What resources do I need to get through this successfully?

Where will I find the necessary resources?

How will I acquire them?

Finally, you experience fear because you don’t believe in your ability to take the necessary actions to attain your desired outcome. In such instances ask yourself:

What must I believe to do this successfully?

What must I believe to overcome this fear successfully?

You can use this list as somewhat of a checklist that can help you to progressively begin feeling more comfortable with your decisions and actions. In fact, by keeping these questions at the forefront of your mind throughout the day, will help you to think more rationally and thoughtfully about your fears. Who knows? This list could be all you need to begin creating positive momentum towards the attainment of your goals and objectives.

Fear Doesn’t Like Change or Uncertainty

You are experiencing fear because there is some unknown element that is waiting for you around the corner. You don’t know what is hiding there or what could potentially happen. This uncertainty stimulates your imagination and leads to uncontrollable irrational thoughts and beliefs that immediately lay down worst-case scenarios. This consequently creates even more uncertainty, and as a result you become emotionally paralyzed — unable to take the necessary actions to get yourself out of this emotional mess.

The same is true when it comes to any kind of unexpected change. Life can change suddenly and rapidly. These changes can bring about uncertainty, and as a result fear begins to creep into your life.

Fears Are Part of the Human Experience

Because life can often be uncertain and unpredictable, it’s easy to see the value of fear. It’s there as a protective mechanism that keeps as safe and helps us avoid potential pain.

This fear response has been ingrained into our psyche going back to our earliest ancestors who used fear as a survival mechanism that kept them alert and ready to fight or run at a moment’s notice.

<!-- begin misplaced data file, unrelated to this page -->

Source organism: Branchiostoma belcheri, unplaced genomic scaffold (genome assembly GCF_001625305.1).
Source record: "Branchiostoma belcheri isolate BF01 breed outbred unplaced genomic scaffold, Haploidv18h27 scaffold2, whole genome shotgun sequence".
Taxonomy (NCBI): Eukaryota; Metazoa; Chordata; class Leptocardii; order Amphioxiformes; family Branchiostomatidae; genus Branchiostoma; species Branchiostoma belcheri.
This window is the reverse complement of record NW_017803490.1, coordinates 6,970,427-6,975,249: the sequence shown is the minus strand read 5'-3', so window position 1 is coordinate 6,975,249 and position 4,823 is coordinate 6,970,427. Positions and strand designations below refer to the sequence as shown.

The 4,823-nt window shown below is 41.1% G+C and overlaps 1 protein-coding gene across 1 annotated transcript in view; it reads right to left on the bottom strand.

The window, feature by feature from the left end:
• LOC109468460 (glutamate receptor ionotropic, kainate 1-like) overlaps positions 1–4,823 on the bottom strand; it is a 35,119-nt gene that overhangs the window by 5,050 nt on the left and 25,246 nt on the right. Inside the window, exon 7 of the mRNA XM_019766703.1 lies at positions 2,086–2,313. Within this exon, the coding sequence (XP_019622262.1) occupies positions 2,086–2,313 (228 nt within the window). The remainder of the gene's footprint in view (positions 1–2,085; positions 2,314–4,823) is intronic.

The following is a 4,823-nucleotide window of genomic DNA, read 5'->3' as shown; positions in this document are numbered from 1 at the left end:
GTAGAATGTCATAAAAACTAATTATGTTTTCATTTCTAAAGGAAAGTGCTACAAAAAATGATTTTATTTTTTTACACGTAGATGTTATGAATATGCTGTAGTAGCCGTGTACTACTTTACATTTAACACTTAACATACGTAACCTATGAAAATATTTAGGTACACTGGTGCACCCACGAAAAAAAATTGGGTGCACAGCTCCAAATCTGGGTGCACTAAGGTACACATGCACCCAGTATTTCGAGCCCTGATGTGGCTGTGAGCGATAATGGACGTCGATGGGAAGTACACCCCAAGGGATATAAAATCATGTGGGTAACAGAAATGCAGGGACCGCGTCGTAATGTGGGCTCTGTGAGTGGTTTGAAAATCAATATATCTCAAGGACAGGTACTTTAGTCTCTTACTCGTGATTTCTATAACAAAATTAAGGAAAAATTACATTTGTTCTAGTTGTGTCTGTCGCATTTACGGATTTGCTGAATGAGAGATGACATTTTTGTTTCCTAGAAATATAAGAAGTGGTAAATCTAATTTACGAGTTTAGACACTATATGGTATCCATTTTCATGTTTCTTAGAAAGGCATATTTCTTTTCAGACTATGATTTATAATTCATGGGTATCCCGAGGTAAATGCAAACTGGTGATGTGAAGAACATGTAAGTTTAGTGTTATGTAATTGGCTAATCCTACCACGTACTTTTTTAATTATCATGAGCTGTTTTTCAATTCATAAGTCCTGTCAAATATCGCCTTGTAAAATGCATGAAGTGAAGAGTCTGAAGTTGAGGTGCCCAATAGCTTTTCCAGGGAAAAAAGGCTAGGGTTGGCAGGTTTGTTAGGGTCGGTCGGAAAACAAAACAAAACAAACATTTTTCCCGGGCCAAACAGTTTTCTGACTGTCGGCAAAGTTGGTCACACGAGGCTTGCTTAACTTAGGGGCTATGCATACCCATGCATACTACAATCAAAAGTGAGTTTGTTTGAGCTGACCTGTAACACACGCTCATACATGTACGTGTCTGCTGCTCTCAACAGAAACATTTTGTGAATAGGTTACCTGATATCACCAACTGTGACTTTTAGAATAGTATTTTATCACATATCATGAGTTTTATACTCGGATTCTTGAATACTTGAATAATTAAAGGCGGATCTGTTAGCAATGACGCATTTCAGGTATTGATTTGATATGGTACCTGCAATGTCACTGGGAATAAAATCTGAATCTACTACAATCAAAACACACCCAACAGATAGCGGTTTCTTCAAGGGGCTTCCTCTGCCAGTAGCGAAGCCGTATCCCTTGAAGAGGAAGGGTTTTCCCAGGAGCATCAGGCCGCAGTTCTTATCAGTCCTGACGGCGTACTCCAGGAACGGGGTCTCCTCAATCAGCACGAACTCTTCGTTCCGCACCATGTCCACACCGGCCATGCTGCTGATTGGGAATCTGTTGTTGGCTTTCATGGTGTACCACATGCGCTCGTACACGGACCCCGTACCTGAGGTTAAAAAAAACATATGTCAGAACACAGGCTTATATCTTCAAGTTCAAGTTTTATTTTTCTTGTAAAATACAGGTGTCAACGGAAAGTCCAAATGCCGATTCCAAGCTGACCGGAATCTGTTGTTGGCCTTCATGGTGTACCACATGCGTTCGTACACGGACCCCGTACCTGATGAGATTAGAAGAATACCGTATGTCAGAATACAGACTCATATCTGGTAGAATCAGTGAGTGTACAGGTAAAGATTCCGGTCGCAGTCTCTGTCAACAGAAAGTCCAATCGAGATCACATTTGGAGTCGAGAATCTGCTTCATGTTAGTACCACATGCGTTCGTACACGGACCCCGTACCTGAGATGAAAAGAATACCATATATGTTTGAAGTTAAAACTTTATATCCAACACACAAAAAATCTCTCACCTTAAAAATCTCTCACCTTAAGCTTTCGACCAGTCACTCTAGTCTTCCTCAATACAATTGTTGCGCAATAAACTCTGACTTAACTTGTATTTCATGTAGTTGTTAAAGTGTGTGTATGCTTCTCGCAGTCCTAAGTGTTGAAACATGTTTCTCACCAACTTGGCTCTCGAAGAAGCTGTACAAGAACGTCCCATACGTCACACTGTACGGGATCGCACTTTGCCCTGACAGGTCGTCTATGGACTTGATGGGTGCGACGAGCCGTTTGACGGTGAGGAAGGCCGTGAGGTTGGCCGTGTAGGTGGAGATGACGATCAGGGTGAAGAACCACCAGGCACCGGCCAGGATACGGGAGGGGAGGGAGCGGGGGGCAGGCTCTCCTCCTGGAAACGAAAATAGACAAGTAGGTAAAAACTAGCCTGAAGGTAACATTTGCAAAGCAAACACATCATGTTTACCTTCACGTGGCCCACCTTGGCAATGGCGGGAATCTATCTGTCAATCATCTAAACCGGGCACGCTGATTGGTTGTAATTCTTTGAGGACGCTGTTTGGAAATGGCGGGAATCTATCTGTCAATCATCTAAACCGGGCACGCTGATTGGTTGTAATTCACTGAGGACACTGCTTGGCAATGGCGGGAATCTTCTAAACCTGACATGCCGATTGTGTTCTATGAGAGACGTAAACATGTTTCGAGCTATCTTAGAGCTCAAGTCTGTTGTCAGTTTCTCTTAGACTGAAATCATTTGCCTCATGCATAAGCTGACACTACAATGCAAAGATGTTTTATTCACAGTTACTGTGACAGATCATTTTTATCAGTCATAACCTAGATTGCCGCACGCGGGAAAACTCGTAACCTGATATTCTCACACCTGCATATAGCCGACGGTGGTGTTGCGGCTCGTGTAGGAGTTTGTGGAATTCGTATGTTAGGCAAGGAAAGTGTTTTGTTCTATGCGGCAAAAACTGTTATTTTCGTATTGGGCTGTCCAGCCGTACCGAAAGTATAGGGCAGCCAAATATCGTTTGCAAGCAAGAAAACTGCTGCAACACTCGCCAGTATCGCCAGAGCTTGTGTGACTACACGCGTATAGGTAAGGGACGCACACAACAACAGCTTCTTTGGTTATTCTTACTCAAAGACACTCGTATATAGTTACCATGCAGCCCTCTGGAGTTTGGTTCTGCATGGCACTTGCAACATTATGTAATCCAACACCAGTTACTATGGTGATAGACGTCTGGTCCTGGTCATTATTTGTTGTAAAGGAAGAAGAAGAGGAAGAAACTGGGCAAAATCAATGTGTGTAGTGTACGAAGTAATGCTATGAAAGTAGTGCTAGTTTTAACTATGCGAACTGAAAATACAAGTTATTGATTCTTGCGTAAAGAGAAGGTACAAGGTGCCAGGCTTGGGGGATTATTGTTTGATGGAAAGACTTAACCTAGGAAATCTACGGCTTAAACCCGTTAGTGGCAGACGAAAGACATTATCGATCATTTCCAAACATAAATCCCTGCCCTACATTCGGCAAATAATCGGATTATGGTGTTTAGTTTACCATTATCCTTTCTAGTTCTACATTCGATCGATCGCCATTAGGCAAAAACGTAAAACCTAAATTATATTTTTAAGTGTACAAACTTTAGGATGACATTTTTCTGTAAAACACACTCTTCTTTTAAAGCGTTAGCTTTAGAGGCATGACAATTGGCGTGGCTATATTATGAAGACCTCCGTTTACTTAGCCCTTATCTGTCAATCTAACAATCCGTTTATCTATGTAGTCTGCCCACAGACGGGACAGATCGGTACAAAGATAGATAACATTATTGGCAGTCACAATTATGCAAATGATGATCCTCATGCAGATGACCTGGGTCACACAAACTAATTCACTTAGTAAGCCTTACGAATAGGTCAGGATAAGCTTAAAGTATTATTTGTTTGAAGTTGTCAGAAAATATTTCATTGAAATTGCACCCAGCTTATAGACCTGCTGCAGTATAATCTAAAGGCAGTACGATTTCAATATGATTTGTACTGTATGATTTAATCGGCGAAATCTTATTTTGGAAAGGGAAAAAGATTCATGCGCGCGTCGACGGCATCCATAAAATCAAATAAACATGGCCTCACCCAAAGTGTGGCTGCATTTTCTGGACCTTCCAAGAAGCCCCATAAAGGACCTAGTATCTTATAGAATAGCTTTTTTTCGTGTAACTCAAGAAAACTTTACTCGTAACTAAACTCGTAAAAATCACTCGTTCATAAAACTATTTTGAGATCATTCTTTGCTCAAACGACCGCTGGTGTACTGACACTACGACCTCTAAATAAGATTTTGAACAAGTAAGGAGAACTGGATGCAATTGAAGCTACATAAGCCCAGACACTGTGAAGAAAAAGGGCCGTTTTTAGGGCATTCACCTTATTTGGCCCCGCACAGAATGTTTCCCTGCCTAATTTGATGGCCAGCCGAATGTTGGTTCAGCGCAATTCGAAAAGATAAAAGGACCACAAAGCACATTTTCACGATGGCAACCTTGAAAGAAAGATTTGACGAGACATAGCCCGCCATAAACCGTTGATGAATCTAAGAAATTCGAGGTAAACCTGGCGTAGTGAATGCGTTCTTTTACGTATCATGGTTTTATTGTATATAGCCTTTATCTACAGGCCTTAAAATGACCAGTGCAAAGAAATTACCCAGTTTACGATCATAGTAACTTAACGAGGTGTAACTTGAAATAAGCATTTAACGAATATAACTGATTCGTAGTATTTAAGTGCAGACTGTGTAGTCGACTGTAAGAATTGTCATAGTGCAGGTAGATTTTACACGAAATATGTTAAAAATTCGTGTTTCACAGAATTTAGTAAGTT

These days, while living in the big cities, we don’t often confront animals who want to eat us for supper. However, even though this is true, fear does still have a place in life today — even in the big cities. But what’s of primary importance today is that you don’t get caught up in irrational fear where you lose all control and sense of reality. Instead you must see fear for what it is: a protective mechanism — sometimes of an illusory nature — that you must understand and utilize to your advantage.

Fear is Only Temporary if Challenged

Have a think about all the fears you have experienced over a lifetime. I think it would be safe to say that you have overcome some of these fears successfully, while other fears have probably tended to hang around like a bad smell. The fact is, that the fears you overcame successfully were the fears that you challenged head-on. However, the fears that tend to persist in your life right now have probably never really been challenged — or at least you never really followed through completely with your actions.

Each of the fears you have in your life right now are only temporary, if they are challenged. However, if they remain unchallenged, then they will continue to influence your choices and decisions until the moment you decide that things must change.

Fears Are a Warning Mechanism